More on the invisibility of older women authors, this time from Tricia Sullivan.

Ana has gathered some great, library-related links at Things Mean A Lot.

'Breakthrough in the world's oldest undeciphered writing'.

Via [personal profile] umadoshi, these photos of the world's oldest trees are really amazing.

I hope you all have wonderful weekends.
dolorosa_12: (flight of the conchords)
Canny readers will have noticed that today's post contains three weeks' worth of material, and is posted on a Thursday instead of the usual Friday. While I have no excuse for skipping several weeks' posts, I should explain that I will be spending most of tomorrow on a train, and felt it would be easier to post today instead.

Amberlin Kwaymullina: 'Let the stories in: on power, privilege and being an Indigenous writer'.

Here is a Q and A with African writers of science fiction at Omenana. I found some of the questions (from students at Simon Fraser University, Canada), to betray some rather ill-informed assumptions on the part of the questioners, but all of the answers were illuminating.

Tansy Rayner Roberts' Continuum 11 speech: Fantasy, Female Writers & The Politics of Influence.

'In The Rustle of Pages', a short story by Cassandra Khaw.

I loved this poem, 'A Visit With Morgan Le Fay', by Sofia Samatar.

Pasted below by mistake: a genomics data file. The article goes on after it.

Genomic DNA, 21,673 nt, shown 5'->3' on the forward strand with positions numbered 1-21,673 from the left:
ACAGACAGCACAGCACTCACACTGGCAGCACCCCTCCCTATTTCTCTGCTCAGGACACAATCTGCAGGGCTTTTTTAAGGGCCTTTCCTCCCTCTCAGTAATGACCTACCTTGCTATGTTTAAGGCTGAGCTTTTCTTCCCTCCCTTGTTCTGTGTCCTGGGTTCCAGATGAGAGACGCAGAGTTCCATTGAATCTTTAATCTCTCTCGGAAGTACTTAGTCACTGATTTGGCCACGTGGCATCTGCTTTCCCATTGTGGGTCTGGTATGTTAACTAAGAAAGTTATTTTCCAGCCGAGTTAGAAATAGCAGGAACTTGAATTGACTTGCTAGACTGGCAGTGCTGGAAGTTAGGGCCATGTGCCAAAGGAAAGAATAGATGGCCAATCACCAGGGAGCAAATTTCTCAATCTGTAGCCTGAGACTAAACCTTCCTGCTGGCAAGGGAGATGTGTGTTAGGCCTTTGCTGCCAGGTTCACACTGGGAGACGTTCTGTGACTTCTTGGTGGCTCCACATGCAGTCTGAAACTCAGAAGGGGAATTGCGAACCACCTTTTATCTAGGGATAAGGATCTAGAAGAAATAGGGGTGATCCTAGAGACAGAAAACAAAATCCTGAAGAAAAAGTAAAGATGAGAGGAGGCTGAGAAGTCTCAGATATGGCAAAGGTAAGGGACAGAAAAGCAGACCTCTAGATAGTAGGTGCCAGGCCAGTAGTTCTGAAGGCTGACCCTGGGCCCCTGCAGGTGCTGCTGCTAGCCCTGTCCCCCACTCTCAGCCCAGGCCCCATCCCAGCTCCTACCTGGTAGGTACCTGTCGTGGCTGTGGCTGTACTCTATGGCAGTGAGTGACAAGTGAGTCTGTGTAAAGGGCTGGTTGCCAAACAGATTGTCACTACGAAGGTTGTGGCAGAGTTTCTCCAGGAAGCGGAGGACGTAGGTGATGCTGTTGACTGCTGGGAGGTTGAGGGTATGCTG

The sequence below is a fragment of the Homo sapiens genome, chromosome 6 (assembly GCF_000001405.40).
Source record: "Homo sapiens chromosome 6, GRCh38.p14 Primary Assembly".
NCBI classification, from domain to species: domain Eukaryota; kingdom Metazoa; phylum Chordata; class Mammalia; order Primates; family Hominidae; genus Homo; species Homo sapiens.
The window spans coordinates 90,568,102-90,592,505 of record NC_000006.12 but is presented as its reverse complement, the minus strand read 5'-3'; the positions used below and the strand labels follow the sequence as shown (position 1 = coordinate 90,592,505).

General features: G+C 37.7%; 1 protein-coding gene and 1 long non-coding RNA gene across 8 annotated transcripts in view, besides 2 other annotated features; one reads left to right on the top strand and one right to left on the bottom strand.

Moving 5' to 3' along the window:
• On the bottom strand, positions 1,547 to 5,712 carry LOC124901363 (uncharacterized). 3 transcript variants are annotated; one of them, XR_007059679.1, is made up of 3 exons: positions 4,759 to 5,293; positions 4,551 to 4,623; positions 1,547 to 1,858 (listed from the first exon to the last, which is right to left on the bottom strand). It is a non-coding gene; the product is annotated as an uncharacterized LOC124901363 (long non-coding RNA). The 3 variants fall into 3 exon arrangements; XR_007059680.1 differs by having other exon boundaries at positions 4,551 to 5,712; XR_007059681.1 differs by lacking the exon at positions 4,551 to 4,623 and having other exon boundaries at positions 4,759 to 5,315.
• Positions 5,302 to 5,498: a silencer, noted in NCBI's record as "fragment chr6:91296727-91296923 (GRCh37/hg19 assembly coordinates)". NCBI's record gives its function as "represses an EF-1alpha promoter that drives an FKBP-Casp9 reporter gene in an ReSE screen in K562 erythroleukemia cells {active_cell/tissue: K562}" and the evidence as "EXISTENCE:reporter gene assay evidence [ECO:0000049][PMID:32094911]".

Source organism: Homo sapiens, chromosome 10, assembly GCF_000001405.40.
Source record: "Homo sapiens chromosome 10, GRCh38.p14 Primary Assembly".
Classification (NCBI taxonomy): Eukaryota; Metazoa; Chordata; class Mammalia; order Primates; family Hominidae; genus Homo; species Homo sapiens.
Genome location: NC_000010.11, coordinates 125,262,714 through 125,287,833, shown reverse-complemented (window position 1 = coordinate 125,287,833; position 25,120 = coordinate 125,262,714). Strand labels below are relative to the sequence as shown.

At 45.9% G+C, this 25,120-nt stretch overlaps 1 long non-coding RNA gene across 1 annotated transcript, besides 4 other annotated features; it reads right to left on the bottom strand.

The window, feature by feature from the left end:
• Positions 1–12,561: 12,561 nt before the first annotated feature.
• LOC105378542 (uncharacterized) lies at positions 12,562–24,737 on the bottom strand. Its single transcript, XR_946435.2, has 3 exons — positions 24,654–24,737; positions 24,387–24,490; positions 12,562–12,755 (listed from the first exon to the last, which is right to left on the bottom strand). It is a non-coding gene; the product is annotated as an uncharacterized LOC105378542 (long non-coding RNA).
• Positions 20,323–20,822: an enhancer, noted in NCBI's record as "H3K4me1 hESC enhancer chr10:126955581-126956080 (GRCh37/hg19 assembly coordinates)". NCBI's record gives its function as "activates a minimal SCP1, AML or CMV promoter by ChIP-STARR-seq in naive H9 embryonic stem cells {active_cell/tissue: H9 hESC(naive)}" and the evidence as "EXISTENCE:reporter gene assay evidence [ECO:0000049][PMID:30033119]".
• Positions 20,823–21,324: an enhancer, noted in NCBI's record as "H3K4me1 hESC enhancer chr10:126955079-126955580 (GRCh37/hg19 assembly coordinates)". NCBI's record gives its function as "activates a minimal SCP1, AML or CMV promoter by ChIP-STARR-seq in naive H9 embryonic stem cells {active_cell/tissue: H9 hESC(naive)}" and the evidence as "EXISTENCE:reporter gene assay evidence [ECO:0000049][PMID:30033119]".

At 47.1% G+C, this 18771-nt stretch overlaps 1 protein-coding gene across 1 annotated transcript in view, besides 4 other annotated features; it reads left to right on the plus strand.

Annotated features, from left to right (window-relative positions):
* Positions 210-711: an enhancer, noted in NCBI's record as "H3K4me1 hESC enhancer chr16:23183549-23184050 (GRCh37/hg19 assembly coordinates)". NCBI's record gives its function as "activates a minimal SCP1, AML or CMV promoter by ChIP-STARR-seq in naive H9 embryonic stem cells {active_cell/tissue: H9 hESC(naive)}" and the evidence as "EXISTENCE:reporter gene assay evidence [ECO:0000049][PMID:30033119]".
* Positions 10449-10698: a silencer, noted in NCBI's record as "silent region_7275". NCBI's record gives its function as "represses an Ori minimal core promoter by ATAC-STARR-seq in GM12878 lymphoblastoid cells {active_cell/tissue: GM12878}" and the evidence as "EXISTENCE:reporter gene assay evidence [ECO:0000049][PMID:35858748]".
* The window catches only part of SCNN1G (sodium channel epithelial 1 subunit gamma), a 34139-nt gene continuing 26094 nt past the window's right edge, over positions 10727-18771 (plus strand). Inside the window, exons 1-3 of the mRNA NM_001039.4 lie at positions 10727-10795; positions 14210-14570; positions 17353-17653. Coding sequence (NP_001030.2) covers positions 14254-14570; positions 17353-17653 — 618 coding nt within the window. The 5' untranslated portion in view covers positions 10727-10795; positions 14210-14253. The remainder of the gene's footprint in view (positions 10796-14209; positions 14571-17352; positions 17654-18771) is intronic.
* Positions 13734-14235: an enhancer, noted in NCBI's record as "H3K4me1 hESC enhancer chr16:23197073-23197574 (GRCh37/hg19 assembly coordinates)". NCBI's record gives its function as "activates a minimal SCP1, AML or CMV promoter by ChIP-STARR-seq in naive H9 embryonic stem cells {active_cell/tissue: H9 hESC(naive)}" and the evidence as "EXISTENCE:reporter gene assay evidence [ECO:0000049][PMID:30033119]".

Via my partner, this review of the new Channel Four show Humans.

Aliette de Bodard has begun posting regular 'Shattered Wings Thursday' posts, which consist of related content for her upcoming novel House of Shattered Wings. Keep an eye out for upcoming posts in this series.

One of my former academic colleagues, Myriah Williams, who works on medieval Welsh manuscripts, has written about the rather surreal experience of having her research attract wider attention in the mainstream media.

YA Books Central is running a giveaway for Serpentine, Cindy Pon's latest book.

No Award posted about Australian kids' TV show themes (Lift-Off forever!).

'The Definitive Oral History of How Clueless Became an Iconic '90s Classic'.
dolorosa_12: (what's left? me)
The links this week are a bit of a mixed bag, partly because I've been somewhat distracted, and as a result this post is a bit shorter than usual.

Tade Thompson made some important points about literature and diversity, storified by Rochita Loenen-Ruiz. I see Tade's thoughts as another part in the conversation I linked to last week.

Rochita Loenen-Ruiz had some further thoughts on the matter.

Zen Cho posted 'Ten Things I Believe About Writing'. There's also a great interview with her up at Kitaab:

I write stories as a way of answering questions.

Another post by Rochita talks about language, identity, and the process behind writing her latest published story, ' Bagi: Ada ti Istorya':

While thinking of language recovery, I found myself thinking too about what lies buried in language. What narratives had I chosen to erase when I chose to leave behind that language? What narratives could be pulled out of a text or a few lines or a word? What memory–what emotion would rise up from the use of a language that has lain dormant for so long.

More on language and storytelling: Samantha Shannon interviewed her Dutch translator, Janet Limonard.

I loved this new, bilingual Ghostwords post.

Kate Elliott had lots of thoughts about Mad Max: Fury Road, and Charles Tan storified them.

This review of Mad Max: Fury Road by Julianne Ross really resonated with me: